In the wild days of 1996, when I got my hands on a computer (it cost about a year’s worth of my Dad’s salary, and nothing that I am would have been possible but for that sacrifice he made), I was enamored by the ease of content consumption on a computer.
In one year, I went from knowing nothing about the world, to interacting with hundreds of other people across the world, talking about different things, and experiencing new content every day. Ideas in the form of text, video (granted there wasn’t much back then), music. That desire to learn new things, and to “consume” content has not abated in the last decade and a half.
Last week, I was mentioning to a colleague that I had to “download” a particular album by a new artist since it was unavailable in the US (both iTunes, and in store), and the conversation moved to the ethics of doing such a thing.
How can one, in the world today, justify “pirating” a song, when there is so many ways of getting, said product?
In my opinion, the cost of virtual goods (videos, movies, music, pod-casts, articles) are higher than their perceived value by the consumer.
With these images on the internet, the cost of storage, distribution, and revenue generation is almost zero. Yet an album is still priced around $10-$20. In such an environment, scarcity is pre-dominantly artificial, whether it created by DRM or regional restrictions or pricing schemes, only serve to fuel piracy.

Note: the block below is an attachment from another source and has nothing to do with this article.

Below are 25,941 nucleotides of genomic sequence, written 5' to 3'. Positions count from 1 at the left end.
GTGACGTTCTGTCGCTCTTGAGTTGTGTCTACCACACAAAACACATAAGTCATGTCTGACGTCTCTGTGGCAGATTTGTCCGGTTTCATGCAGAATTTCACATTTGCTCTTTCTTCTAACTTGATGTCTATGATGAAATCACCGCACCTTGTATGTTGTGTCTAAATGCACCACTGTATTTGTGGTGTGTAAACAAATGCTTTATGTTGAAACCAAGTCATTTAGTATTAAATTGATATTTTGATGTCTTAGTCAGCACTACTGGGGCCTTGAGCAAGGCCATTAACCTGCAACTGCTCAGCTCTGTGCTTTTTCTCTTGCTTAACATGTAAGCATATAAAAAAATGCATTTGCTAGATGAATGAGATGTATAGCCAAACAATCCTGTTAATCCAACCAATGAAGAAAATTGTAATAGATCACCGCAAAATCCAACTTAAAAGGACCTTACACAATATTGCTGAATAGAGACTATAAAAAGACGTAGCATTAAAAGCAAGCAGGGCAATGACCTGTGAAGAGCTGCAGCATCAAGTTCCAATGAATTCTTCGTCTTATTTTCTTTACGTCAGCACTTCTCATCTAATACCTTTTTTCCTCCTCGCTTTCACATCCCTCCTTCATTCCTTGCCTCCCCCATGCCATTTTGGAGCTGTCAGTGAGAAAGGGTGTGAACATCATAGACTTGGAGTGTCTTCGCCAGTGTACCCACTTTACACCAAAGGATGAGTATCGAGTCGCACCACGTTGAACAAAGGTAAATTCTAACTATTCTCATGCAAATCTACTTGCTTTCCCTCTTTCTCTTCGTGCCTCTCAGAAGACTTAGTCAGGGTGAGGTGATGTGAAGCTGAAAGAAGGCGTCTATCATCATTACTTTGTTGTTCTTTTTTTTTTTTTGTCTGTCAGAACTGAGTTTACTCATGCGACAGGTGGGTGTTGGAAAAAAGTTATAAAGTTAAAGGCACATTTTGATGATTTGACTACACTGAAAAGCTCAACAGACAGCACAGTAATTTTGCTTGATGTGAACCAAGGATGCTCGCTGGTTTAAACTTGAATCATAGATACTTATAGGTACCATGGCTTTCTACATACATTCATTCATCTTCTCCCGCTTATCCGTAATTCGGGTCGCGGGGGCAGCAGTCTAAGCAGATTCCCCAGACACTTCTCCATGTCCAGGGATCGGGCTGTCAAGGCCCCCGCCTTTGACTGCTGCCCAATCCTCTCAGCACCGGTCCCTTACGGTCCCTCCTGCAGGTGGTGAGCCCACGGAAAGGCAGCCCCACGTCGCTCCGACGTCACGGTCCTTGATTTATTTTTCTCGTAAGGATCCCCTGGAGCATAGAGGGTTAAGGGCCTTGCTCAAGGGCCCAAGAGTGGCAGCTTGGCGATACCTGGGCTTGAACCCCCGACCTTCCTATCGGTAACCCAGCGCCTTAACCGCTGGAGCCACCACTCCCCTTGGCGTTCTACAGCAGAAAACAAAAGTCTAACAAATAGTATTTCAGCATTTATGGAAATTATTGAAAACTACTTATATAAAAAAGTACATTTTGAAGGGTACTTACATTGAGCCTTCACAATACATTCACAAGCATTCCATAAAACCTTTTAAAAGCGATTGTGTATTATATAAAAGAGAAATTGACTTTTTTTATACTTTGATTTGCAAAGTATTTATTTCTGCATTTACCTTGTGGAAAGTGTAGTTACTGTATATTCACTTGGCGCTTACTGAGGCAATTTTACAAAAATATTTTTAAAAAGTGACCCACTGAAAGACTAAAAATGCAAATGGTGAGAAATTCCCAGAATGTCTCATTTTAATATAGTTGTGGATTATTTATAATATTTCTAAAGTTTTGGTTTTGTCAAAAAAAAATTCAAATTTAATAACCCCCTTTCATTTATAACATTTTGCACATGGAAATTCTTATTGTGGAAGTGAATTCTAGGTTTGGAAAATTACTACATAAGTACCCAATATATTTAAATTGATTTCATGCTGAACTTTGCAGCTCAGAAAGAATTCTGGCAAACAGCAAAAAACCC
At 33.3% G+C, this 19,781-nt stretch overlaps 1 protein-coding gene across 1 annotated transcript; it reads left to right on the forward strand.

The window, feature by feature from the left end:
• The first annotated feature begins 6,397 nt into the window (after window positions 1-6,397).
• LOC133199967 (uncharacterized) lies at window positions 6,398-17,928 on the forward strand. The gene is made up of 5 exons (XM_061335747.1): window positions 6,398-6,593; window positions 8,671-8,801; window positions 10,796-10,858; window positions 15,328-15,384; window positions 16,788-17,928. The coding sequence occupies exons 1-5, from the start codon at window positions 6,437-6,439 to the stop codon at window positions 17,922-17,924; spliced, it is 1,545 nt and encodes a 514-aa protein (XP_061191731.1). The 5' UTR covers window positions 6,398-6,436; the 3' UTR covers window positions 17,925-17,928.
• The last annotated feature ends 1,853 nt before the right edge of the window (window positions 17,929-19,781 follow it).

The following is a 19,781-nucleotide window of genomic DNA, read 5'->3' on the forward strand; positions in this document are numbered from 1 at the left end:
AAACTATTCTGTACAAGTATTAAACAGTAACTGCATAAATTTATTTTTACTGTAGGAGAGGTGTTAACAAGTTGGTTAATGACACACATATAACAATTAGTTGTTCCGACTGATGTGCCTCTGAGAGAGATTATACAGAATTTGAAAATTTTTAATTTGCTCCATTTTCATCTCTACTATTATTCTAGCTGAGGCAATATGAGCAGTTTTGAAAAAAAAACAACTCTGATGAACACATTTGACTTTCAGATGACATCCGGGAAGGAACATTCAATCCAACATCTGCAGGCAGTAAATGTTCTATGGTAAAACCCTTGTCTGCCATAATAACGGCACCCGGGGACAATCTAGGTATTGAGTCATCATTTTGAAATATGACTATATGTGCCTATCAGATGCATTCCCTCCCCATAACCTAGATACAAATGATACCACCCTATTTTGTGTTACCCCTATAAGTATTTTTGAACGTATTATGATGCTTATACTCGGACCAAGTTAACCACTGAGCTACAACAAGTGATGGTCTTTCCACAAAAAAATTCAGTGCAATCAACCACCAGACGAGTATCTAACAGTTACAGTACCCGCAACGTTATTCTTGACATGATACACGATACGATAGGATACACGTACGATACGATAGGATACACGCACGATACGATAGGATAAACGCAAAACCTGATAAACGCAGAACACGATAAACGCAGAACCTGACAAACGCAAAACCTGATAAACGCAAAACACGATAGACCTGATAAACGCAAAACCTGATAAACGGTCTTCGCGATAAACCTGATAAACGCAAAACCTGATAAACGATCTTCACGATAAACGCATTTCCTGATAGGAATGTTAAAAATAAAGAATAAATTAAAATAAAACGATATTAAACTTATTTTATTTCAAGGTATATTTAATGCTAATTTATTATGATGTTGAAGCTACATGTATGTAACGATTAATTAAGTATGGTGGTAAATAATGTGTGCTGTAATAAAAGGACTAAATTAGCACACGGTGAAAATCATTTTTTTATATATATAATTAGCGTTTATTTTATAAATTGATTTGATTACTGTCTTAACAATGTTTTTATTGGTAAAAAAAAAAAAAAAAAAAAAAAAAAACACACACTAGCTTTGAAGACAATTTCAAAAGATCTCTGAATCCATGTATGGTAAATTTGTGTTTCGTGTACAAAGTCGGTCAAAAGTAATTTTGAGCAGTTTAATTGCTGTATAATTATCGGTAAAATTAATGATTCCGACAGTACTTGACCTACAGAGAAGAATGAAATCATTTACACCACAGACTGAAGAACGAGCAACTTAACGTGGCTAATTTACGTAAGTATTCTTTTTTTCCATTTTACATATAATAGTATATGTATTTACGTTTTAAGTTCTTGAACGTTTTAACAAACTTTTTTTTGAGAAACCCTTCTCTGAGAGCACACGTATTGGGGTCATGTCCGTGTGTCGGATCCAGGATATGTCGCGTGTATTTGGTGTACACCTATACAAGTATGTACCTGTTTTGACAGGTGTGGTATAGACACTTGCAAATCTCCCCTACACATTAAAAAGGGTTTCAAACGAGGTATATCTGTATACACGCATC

In my case, I would have gladly paid for it on iTunes, but it wasn’t available there. It was available on Spotify, but of course, that is not available in Canada (it’s only been 3 years since the rest of the world has access to it). So my choice is between being denied access to content I’m willing to pay for, or fire up a browser, find the torrent, and download it. Guess which one I chose?
Fred Wilson, says it better than I can ever hope to (seems like he had a similar problem, and found the same solution):
I understand their muscle memory in terms of the scarcity business model. But restricting access to content is a bad business model in the age of a global network that costs practically nothing to distribute on.
We, humans are creative beings, and we will always seek the shortest, fastest, cheapest path to creative content. We can make it illegal, but we can’t stop people from reaching out to their fundamental impulses. Perhaps it is time we change the way we have organized how we make money from those impulses.